Tuesday, August 16, 2022

Price gouging laws in effect after Governor Cooper declares state of emergency

A price gouging law is now in effect due to the Governor declaring a state of emergency in North Carolina. (Port City Daily/File)

NORTH CAROLINA — Governor Roy Cooper has declared a state of emergency in North Carolina in response to the Coronavirus; this means price gouging protection laws are now in effect to protect consumers.

Attorney General Josh Stein sent out a press release today informing businesses and residents to be vigilant and aware during the state of emergency.

“With reports of coronavirus infections on the rise, North Carolina is under a state of emergency and our price gouging law is in effect,” Stein said in a press release. “It is illegal to charge excessive prices during a state of emergency. If you see businesses taking advantage of this crisis, let my office know and we will work to hold them accountable.”

The state statute goes into effect whenever a state of emergency is declared and protects consumers from businesses charging too much in direct relation to a declaration of state of emergency.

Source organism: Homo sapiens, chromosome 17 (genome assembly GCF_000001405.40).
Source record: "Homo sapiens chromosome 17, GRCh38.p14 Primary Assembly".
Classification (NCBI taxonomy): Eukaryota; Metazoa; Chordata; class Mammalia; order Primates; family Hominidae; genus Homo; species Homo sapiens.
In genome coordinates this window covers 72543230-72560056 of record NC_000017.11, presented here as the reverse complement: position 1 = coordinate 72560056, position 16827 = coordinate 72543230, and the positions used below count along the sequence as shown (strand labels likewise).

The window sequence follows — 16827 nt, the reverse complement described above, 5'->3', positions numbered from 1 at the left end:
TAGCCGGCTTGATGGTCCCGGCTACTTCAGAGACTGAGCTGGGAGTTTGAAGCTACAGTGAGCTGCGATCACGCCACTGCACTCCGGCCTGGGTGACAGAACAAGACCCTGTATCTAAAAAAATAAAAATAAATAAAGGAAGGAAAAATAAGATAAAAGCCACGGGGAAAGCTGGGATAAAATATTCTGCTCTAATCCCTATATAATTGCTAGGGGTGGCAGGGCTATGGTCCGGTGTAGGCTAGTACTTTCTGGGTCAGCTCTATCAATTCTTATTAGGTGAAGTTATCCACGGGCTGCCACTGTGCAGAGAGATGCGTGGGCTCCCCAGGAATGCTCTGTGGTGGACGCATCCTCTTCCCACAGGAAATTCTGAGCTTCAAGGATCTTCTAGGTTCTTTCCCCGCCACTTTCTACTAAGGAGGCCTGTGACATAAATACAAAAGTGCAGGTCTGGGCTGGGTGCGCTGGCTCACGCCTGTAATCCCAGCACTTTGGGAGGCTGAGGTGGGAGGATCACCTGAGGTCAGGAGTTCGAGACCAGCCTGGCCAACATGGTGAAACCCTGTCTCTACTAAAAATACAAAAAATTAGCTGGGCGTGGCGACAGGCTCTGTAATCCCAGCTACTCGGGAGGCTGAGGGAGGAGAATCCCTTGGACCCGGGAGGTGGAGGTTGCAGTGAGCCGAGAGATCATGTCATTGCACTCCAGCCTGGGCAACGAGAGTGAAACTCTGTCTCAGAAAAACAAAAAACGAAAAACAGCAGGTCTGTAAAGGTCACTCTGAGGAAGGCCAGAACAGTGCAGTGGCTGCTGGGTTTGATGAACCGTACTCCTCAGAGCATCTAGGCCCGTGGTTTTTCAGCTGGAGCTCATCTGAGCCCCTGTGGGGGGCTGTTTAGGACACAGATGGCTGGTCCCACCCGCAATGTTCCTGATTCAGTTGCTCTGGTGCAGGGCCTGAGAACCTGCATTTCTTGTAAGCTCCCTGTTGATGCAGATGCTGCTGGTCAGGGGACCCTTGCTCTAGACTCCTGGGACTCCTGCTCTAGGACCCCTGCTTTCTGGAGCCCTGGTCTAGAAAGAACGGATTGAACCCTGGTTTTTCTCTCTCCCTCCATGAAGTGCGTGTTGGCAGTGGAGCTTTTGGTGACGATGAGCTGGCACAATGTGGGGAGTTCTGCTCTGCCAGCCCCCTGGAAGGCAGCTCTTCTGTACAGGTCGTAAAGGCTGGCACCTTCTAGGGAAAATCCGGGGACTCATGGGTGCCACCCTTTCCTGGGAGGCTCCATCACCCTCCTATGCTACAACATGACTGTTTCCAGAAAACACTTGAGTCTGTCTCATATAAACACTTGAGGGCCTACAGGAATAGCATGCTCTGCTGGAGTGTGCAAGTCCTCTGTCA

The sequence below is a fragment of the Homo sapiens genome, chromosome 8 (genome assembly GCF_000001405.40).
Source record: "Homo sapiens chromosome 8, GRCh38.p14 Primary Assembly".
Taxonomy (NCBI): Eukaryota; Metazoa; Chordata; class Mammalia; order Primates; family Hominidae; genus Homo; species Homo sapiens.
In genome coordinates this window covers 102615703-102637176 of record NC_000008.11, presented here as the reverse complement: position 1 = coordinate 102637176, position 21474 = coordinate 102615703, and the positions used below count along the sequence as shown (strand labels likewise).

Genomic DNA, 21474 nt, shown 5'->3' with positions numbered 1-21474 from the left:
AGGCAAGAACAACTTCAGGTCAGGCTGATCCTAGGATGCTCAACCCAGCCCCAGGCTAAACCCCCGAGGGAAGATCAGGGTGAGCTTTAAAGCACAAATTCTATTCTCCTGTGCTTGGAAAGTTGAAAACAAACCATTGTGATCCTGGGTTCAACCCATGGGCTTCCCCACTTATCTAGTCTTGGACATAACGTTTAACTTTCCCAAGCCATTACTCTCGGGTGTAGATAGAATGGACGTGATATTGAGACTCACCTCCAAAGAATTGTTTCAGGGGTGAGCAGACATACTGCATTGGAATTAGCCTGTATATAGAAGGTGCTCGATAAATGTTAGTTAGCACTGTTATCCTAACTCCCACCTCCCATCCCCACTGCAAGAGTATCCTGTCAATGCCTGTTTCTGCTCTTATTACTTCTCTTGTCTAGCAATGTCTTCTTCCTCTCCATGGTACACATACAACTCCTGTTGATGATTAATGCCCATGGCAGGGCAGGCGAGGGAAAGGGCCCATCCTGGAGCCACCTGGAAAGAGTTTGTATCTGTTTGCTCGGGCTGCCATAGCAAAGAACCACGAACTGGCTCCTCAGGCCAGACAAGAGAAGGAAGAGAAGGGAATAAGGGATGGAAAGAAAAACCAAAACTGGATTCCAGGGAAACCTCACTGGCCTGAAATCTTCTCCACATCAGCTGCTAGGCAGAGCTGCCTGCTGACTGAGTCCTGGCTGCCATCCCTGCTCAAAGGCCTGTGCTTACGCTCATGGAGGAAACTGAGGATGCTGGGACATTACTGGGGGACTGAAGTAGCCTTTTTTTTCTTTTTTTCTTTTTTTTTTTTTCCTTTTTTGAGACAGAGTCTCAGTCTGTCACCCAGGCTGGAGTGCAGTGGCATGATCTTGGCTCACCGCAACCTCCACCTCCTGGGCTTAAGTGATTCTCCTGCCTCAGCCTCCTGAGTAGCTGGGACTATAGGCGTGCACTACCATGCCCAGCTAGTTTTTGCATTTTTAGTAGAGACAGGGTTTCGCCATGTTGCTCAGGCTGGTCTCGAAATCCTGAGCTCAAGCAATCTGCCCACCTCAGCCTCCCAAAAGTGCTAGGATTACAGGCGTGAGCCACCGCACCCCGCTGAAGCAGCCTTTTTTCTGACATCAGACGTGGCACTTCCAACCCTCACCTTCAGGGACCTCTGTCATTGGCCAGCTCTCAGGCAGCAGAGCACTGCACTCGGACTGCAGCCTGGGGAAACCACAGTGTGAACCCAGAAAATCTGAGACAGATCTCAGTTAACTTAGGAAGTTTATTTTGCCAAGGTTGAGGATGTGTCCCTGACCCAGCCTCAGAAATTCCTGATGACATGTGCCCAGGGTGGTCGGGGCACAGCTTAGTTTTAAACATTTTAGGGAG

“Attorney General Stein and the North Carolina Department of Justice will be reviewing price gouging complaints from consumers closely and are prepared to take action against any businesses engaging in price gouging activities. Please report potential price gouging by calling 1-877-5-NO-SCAM or by filing a complaint at https://ncdoj.gov/file-a-complaint/price-gouging/ [ncdoj.gov],” the release reads.

Stein has brought lawsuits against price gouging businesses in the past including after Hurricanes Florence and Michael in 2018.

“After Hurricanes Michael and Florence devastated North Carolina in 2018, Attorney General Stein brought seven lawsuits against 22 defendants under North Carolina’s price gouging statute. He has obtained eight judgments against 17 defendants, including a $274,000 settlement [ncdoj.gov] that was one of the largest price gouging settlements in the department’s history. The Attorney General’s Office has won more than $725,000 in these judgments, including:

  • $242,500 in consumer restitution
  • $392,500 in money companies are barred from collecting from homeowners
  • $94,500 in penalties and fees” the release concludes.

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